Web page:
left atrium of the heart. This increased pressure causes the foramen
ovale to close and blood circulates normally.

http://www.chw.org/display/PPF/DocID/23045/router.asp

Fetal circulation
1. Oxygenated blood enters the umbilical vein from the placenta
2. Enters ductus venosus
3. Passes through inferior venacava
4. Enters the right atrium
5. Enters the foramen ovale
6. Goes to the left atrium
7. Passes through left ventricle
8. Flows to ascending aorta to supply nourishment to the brain and upper
extremeties
9. Enters superior vena cava
10. Goes to right atrium
11. Enters the right ventricle
12. Enters pulmonary artery with some blood going to the lungs to supply oxygen
and nourishment
13. Flows to ductus arteriosus
14. Enters descending aorta ( some blood going to the lower extremeties)
15. Enters hypogastric arteries
16. Goes back to the placenta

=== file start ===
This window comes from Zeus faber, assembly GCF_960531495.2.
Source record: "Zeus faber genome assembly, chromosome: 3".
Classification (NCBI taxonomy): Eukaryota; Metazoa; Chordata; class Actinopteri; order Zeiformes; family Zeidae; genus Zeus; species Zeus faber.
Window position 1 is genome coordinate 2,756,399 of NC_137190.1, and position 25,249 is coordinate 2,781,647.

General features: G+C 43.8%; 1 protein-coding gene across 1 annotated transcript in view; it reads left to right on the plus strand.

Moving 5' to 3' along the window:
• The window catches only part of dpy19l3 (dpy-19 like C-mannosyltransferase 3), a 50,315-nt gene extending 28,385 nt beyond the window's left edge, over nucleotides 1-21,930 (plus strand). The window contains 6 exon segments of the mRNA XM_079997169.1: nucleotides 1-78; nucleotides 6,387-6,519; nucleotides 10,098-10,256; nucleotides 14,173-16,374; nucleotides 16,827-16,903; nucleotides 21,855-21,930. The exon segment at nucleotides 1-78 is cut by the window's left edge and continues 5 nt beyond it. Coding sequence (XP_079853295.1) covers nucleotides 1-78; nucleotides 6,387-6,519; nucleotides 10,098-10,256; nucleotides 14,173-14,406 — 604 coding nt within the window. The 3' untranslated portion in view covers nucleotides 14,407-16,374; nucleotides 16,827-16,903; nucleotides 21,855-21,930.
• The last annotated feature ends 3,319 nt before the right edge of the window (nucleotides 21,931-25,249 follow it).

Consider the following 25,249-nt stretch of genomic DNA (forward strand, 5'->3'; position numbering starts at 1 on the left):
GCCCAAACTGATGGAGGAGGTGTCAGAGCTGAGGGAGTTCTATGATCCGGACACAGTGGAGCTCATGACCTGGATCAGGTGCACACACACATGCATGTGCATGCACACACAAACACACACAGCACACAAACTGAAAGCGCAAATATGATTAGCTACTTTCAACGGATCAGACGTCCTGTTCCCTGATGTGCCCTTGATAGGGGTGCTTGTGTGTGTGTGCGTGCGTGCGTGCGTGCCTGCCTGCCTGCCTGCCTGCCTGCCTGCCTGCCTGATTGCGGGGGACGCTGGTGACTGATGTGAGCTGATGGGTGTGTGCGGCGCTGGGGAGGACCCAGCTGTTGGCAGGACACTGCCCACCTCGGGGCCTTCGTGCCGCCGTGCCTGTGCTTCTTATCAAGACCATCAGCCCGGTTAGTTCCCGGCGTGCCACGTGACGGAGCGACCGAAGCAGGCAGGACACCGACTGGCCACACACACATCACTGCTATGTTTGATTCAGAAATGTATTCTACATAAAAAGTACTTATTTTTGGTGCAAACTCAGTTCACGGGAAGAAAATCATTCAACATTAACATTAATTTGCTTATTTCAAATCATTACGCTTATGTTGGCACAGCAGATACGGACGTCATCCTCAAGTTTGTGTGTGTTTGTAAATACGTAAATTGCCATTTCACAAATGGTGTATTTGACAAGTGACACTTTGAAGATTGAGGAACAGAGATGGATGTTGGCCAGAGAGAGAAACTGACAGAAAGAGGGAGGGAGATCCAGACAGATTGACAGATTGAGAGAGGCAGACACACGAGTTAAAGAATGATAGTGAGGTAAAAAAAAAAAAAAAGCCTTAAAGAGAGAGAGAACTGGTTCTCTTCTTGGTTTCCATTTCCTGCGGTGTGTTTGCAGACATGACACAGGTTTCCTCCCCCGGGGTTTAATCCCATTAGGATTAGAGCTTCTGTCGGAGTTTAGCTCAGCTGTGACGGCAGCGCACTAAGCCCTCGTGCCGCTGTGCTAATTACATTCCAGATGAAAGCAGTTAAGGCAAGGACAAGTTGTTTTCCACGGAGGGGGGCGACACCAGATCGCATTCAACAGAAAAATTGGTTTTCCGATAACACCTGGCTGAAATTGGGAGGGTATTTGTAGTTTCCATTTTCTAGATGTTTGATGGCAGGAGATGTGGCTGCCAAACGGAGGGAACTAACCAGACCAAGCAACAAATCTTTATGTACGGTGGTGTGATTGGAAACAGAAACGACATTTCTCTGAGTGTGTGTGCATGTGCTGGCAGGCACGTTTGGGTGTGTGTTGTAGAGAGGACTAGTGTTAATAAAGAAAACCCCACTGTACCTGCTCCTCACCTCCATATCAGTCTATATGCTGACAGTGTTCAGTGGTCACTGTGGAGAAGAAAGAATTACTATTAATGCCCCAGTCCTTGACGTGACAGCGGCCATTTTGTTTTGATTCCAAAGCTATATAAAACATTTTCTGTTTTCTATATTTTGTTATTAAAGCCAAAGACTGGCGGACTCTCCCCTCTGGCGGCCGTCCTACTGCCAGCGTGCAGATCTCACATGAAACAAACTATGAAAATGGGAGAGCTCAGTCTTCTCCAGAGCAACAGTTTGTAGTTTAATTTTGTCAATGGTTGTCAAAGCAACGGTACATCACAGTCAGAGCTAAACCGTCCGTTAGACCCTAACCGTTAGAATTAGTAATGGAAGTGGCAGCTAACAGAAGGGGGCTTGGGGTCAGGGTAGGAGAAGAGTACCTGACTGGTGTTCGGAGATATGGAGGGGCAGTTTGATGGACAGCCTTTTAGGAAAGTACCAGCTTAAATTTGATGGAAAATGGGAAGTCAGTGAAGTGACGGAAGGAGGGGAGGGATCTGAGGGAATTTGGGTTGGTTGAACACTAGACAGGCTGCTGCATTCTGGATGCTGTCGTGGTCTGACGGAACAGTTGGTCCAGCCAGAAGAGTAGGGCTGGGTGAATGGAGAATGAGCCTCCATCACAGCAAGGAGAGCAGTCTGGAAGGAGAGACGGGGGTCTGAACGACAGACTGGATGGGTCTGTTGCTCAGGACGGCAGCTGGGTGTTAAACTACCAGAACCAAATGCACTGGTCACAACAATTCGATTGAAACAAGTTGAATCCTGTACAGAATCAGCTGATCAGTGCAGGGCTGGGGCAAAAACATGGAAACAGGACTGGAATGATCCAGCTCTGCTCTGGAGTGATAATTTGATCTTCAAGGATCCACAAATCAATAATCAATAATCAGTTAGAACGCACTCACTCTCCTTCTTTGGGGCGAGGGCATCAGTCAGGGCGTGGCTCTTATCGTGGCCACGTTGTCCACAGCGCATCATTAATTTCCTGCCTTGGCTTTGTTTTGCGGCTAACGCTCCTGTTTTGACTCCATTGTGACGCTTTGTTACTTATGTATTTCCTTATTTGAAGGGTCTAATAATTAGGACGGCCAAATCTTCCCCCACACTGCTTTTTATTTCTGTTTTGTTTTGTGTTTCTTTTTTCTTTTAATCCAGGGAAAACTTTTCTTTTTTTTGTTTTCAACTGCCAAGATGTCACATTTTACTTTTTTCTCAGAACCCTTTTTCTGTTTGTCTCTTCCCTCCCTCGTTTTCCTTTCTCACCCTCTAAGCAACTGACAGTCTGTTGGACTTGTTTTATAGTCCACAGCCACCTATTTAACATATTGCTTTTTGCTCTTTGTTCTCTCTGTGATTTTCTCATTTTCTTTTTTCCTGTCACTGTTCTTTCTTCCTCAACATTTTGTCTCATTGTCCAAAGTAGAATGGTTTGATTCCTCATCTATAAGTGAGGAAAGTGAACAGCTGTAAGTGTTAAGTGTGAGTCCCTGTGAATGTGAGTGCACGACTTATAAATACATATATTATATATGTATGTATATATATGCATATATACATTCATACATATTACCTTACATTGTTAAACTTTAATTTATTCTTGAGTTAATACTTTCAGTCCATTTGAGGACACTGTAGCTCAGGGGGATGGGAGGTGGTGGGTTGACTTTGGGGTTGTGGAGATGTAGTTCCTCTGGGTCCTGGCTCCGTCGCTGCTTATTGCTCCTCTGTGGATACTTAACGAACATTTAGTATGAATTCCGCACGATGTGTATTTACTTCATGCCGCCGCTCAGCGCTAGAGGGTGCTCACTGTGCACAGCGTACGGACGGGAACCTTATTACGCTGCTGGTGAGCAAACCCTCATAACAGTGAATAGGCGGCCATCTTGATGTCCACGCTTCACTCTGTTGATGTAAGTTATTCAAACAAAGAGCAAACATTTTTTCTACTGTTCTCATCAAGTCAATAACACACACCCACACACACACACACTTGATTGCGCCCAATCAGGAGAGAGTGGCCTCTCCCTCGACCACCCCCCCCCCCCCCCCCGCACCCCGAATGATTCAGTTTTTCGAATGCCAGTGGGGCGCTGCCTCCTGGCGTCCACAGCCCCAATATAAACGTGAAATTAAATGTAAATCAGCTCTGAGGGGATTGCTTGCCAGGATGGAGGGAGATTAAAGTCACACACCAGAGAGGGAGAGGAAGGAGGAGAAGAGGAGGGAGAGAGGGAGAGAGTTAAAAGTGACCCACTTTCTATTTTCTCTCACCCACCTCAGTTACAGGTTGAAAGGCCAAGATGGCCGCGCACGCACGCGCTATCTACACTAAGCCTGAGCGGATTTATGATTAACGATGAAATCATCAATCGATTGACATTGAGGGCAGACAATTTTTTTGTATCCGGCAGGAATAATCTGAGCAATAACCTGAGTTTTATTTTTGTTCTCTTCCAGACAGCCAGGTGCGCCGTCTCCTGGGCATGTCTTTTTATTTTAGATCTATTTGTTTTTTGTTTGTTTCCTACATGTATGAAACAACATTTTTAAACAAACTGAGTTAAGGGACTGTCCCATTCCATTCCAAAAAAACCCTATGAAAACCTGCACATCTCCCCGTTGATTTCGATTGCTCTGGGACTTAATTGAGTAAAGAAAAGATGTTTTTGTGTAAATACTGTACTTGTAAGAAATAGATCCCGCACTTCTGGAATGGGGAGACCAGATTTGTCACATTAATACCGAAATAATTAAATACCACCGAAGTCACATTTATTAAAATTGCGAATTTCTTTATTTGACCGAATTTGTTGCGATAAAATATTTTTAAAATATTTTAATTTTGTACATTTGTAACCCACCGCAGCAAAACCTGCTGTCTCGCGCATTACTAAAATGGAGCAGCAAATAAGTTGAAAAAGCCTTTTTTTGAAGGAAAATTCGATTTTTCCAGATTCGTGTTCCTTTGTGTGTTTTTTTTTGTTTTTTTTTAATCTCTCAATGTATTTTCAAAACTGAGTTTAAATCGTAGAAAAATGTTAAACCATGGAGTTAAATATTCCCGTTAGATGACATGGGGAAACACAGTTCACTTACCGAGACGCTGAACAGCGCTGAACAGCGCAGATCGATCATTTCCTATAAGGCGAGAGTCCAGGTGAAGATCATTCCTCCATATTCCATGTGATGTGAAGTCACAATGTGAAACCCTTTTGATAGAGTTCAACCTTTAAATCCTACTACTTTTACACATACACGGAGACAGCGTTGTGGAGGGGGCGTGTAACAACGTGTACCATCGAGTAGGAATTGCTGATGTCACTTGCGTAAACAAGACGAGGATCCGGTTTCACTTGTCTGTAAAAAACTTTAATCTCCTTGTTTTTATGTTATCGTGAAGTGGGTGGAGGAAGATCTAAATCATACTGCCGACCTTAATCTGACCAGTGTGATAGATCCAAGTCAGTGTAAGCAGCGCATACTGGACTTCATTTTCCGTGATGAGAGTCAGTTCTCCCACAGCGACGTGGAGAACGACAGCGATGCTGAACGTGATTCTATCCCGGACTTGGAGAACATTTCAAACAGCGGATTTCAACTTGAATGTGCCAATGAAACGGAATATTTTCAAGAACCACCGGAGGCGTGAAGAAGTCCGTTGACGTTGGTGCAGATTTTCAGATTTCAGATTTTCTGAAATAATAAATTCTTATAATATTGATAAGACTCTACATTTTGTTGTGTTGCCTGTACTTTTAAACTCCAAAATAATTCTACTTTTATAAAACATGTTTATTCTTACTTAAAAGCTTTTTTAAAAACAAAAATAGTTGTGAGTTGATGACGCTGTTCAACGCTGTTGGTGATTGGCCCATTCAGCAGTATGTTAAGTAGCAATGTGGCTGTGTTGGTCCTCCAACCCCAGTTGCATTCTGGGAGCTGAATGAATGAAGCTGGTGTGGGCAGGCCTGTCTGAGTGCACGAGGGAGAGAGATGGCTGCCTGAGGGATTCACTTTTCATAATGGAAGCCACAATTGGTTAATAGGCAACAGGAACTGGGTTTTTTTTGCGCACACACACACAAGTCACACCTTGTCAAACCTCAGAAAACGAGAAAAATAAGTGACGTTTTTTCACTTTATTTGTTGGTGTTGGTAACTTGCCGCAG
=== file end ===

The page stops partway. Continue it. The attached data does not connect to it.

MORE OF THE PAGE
Special Structures in Fetal Circulation

Placenta – Where gas exchange takes place during fetal life

Umbilical Arteries – Carry unoxygenated blood from the fetus to placenta

Umbilical Vein – Brings oxygenated blood coming from the placenta to the fetus

Foramen Ovale – Connects the left and right atrium. It pushes blood from the right
atrium to the left atrium so that blood can be supplied to brain, heart and kidney

Ductus Venosus - Carry oxygenated blood from umbilical vein to inferior venacava,
bypassing fetal liver

Ductus Arteriosus - Carry oxygenated blood from pulmonary artery to aorta, bypassing
fetal lungs.

http://nursingcrib.com/fetal-circulation/